Taliban fighters released the sole remaining American military hostage Saturday morning to a team of U.S. troops in eastern Afghanistan, who quickly hustled him onto a helicopter. Once airborne, Sgt. Bowe Bergdahl scribbled the letters “SF?” on a paper plate, seeking confirmation that he was with Special Operations forces.
“Yes!” one of the troops hollered back above the din of the aircraft’s blades, according to a defense official who described his first moments of freedom. “We’ve been looking for you for a long time.”
Bergdahl, 28, who had been held captive nearly five years, broke down in tears.
His release was secured after the Obama administration, working through Qatari government intermediaries, agreed to free five high-profile Afghan inmates held by the U.S. military in Guantanamo Bay, Cuba. The influential commanders, including the former head of the Taliban’s army, were loaded onto a U.S. military aircraft bound for Doha in Qatar after U.S. officials got confirmation that Bergdahl had been freed.
President Obama hailed Bergdahl’s recovery as a triumph of years of high-wire diplomatic efforts that reached a breakthrough in the waning months of the U.S. combat mission there.
“He wasn’t forgotten by his country,” Obama said Saturday evening in the Rose Garden, standing alongside Bergdahl’s parents, Robert and Jani. “The United States of America does not ever leave our men and women in uniform behind.”
His father, who has grown the type of scraggly beard favored by members of the Taliban, said a few words to his son in Pashto, the language spoken in southern Afghanistan, saying that he understood his son is having trouble speaking English.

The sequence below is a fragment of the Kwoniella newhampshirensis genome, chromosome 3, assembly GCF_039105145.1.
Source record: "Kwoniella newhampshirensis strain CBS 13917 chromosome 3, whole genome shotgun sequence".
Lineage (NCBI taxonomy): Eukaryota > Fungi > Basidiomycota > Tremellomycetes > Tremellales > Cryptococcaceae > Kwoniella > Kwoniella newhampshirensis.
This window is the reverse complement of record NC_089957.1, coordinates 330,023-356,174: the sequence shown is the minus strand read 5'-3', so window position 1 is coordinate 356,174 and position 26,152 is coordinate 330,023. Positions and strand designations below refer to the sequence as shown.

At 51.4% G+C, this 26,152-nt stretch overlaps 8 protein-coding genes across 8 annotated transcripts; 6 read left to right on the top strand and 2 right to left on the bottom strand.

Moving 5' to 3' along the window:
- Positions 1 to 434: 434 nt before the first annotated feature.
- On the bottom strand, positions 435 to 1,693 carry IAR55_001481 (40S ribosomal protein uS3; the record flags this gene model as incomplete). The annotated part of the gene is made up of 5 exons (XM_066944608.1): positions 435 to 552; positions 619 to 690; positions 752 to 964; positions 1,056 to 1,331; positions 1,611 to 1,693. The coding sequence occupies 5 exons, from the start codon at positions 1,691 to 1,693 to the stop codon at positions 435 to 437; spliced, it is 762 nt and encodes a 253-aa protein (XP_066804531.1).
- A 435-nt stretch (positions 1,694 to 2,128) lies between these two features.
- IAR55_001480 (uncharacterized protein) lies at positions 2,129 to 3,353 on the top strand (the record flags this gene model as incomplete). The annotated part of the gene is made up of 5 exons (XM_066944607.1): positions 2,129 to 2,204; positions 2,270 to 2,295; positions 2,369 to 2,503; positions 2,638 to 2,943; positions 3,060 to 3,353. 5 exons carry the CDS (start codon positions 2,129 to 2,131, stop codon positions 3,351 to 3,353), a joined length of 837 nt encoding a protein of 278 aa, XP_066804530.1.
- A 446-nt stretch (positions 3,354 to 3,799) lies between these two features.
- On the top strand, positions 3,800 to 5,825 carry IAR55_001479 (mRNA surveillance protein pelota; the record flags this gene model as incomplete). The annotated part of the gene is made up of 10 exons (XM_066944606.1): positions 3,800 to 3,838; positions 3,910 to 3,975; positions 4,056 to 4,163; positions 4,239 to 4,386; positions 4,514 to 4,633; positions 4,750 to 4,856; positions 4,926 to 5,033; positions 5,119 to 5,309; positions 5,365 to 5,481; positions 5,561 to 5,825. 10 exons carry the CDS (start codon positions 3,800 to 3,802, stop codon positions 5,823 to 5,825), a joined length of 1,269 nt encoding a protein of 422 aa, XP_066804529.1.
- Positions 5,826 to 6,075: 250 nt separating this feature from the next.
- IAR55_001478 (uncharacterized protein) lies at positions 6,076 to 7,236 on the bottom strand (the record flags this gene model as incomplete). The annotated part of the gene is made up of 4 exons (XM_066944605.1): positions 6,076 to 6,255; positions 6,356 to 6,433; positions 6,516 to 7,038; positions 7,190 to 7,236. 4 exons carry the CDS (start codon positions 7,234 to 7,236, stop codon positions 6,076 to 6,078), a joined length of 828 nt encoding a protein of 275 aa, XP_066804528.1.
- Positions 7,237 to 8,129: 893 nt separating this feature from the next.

“I am your father, Bowe,” Robert Bergdahl said. “I look forward to continuing the recovery of our son which will be a considerable task for our family.”
While leaders across the political spectrum expressed relief at the news, prominent Republican lawmakers chided the White House for skirting a legal requirement to notify them about the planned release of Guantanamo inmates. Some criticized the president for breaking with longtime U.S. policy against negotiating with militant groups.
“This fundamental shift in U.S. policy signals to terrorists around the world a greater incentive to take US hostages,” Rep. Mike Rogers, R-Mich., the chairman of the House Intelligence Committee, said in a statement.
Bergdahl’s release at 10:30 a.m. in Khost province, which borders Pakistan, capped a week of intense, secret negotiations conducted through the Qataris. A team of dozens of Special Operations forces took custody of Bergdahl from a group of 18 Taliban fighters. The rare encounter on the battlefield between warriors that have spent years killing one another lasted just a few minutes and was peaceful, U.S. officials said.
Bergdahl walked onto the aircraft, U.S. officials said, suggesting he is in relatively stable health. Officials said it was too early to know anything definitive about the mental state of a soldier who bewildered his comrades after he walked off base in volatile Paktika province on June 30, 2009.
Officials at the Pentagon, who had grown concerned that the end of the U.S. combat mission in Afghanistan at the end of the year would dim the prospect of getting Bergdahl back alive, rejoiced.